Views:63 Author:Site Editor Publish Time: 2018-09-26 Origin:Site
A newkitchen faucet is an easy and affordable way to update your space. With a few common tools, it's easy to replace or install a kitchen faucet.
The cutoff valves (there should be 2) should be located beneath the sink. Very rarely they will be located somewhere else, such as in a basement or utility shed.
Usually, turning the valves clockwise shuts them off. You can leave the tap running slightly while you turn the valves if you want to know for sure.
Be very gentle, especially if it's been a long time since the valves have been moved.
2.Turn on the existing faucet.
This will relieve pressure in the water lines and let you check to be sure that the pipes are turned off.
If the faucet has 2 controls, make sure they are both empty before continuing. This means turning both handles or, if you have an omni-directional handle, turning it to both far sides to fully empty the supply line.
3. Detach the existing faucet from the sink.
Unscrew the nuts that hold the faucet to the sink. These are typically located underneath the sink, directly below where the faucet connects to the sink. These nuts are sometimes recognizable because they do not look quite like normal nuts if the sink is fairly modern (looking instead more like a target or clock).
If the nuts are on top of the sink, remove the handles and deck plates. This will allow you to access the nuts.
4. Clean the sink surface.
You want to be sure that the new fixture is going down on a clean surface.
Remove any grime and putty, as necessary.
A putty knife is the best tool for this task.
Be extra sure to remove mold and rust, to keep these from creating problems with the new fixture.
5. Place new putty onto the new deck plate.
If your faucet came with a rubber or plastic gasket instead of a putty plate, set it onto the appropriate hole(s) on your sink.
If your faucet did not come with a putty plate or a gasket, place plumber's putty on the underside of the rim of the deck plate.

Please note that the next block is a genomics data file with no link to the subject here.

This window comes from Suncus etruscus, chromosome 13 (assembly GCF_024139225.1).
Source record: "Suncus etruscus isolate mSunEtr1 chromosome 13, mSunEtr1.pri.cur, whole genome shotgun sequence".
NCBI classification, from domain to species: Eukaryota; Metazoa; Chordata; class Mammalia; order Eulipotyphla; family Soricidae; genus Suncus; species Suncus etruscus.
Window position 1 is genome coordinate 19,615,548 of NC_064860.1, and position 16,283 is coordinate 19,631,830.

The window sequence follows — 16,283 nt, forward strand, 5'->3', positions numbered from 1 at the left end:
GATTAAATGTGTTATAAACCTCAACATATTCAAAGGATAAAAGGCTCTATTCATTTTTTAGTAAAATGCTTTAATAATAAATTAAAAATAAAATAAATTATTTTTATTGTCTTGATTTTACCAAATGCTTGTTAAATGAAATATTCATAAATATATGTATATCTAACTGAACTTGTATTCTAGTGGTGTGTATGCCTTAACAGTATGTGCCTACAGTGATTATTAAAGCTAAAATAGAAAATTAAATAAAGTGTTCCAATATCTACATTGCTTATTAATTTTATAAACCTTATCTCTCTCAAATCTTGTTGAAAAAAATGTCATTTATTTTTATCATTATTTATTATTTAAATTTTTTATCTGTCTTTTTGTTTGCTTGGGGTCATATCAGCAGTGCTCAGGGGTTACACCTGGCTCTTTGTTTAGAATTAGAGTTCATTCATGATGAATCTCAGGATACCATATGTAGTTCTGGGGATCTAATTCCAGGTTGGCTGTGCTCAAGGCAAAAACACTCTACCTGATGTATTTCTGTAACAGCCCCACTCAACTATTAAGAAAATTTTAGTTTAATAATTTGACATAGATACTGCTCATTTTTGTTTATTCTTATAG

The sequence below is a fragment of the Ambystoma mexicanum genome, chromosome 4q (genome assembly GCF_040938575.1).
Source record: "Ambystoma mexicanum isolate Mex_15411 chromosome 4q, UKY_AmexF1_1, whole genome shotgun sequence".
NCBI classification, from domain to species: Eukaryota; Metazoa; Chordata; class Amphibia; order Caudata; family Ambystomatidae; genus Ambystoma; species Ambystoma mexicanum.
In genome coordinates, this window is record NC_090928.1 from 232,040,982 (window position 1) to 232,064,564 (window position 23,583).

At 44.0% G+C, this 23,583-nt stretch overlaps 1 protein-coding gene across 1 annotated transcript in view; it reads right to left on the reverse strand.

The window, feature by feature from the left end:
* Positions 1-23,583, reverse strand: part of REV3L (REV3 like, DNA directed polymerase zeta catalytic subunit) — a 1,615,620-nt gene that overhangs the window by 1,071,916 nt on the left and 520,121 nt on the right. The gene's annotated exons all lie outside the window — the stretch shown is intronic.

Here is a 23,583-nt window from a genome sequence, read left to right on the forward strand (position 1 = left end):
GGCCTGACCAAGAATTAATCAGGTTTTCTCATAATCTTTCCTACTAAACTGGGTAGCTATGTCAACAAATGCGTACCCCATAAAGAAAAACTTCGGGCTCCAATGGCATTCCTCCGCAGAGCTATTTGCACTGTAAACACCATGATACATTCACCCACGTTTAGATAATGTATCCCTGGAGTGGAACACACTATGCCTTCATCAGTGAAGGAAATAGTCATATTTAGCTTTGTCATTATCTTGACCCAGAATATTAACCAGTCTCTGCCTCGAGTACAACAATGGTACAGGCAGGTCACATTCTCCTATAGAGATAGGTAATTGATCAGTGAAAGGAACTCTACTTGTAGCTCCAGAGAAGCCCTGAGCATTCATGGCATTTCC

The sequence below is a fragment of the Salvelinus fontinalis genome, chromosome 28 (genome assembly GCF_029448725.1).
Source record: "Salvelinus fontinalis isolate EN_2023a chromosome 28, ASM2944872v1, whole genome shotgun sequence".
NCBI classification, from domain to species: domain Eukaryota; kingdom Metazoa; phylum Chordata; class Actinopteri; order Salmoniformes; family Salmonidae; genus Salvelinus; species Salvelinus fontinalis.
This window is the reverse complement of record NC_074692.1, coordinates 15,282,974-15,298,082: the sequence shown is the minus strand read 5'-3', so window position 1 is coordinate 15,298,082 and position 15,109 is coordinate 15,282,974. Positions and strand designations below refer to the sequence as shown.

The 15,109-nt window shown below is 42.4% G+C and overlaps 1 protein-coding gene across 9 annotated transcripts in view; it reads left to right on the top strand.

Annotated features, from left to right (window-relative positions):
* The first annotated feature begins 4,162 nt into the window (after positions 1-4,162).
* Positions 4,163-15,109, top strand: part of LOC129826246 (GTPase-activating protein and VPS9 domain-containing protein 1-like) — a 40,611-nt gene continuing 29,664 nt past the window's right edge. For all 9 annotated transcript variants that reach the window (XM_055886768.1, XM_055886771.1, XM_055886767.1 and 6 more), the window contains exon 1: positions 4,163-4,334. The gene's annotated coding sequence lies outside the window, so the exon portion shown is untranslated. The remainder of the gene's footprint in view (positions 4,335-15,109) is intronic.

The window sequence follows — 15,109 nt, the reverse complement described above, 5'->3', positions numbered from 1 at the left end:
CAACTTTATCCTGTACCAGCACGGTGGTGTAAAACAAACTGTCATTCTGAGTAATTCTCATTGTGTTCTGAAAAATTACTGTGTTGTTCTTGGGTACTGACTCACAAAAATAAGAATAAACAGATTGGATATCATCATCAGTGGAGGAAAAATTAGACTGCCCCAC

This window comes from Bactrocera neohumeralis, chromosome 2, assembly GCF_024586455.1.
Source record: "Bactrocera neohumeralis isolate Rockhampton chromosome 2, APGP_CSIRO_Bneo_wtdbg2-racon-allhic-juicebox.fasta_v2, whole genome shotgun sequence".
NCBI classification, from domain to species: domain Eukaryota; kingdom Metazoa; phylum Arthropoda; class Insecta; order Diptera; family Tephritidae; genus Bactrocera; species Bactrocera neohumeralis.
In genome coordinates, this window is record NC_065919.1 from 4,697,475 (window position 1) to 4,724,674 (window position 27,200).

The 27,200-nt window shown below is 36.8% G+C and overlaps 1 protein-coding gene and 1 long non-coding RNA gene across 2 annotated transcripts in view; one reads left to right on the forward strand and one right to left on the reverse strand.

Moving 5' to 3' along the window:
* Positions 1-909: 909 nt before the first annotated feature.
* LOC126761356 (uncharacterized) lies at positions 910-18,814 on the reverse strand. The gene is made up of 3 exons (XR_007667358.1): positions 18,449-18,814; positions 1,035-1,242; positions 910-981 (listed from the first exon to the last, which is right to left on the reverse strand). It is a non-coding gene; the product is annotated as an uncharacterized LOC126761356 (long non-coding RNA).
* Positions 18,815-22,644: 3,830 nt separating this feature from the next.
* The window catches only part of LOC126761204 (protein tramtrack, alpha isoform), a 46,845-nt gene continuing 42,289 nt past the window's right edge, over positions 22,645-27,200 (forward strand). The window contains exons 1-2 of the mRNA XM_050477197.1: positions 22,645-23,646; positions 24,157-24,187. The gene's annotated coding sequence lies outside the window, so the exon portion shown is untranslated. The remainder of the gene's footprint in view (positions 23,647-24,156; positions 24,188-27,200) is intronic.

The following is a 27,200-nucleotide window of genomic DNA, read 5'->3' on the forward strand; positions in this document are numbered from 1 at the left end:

Put this string of plumber's putty into the groove of the deck plate and lightly press it into place.
6. Place the new deck plate and faucet.
Make sure that all of the holes are accounted for.
If you are changing the method with which the faucet mounts, you may need to drill a new hole for the mounting hardware (moving from one mounting point to two, for example).
Follow the manufacturer's instructions to prepare your deck plate and faucet to be put in place. This usually means mounting two bolts onto the deck plate.
Sometimes the faucet may need to be added after the deck plate, sometimes it may be necessary to do them both at the same time.
7. Install the washers and mounting hardware.
Usually this means fastening with a nut and washer at each of the bolts holding the deck plate, as well as a nut and washer holding the faucet itself at the center.
Be sure to follow the faucet manufacturer's instructions.
Use your hands to tighten the nuts.
Verify that the deck plate and faucet are in the appropriate place.
Use a wrench to tighten the nuts the rest of the way. Be careful not to over-tighten them.
8. Clean the area.
Remove excess plumber's putty from the surface of the sink and faucet base.
Use a putty knife or a utility knife.
You may want to further seal this area with caulk or a similar sealant later, if the connection isn't strong enough.
9. Connect the water supply lines.
Use your hands to tighten the supply lines to the faucet's water connections.
Tighten the connections further with a wrench.
If the water supply lines appear old or cracked, replace them as well.
10. Turn the supply lines on.
Make sure the faucet is in the off position.
Check for leaks in the supply lines and faucet.
Check for leaks again with the faucet on.
If a leak is found, evaluate each step you completed to make sure it was done properly. Some connections might work better with or require plumbers tape.
If there are still leaks, contact the manufacturer of the faucet or a professional plumber for further guidance.
If no leaks are found, you are finished.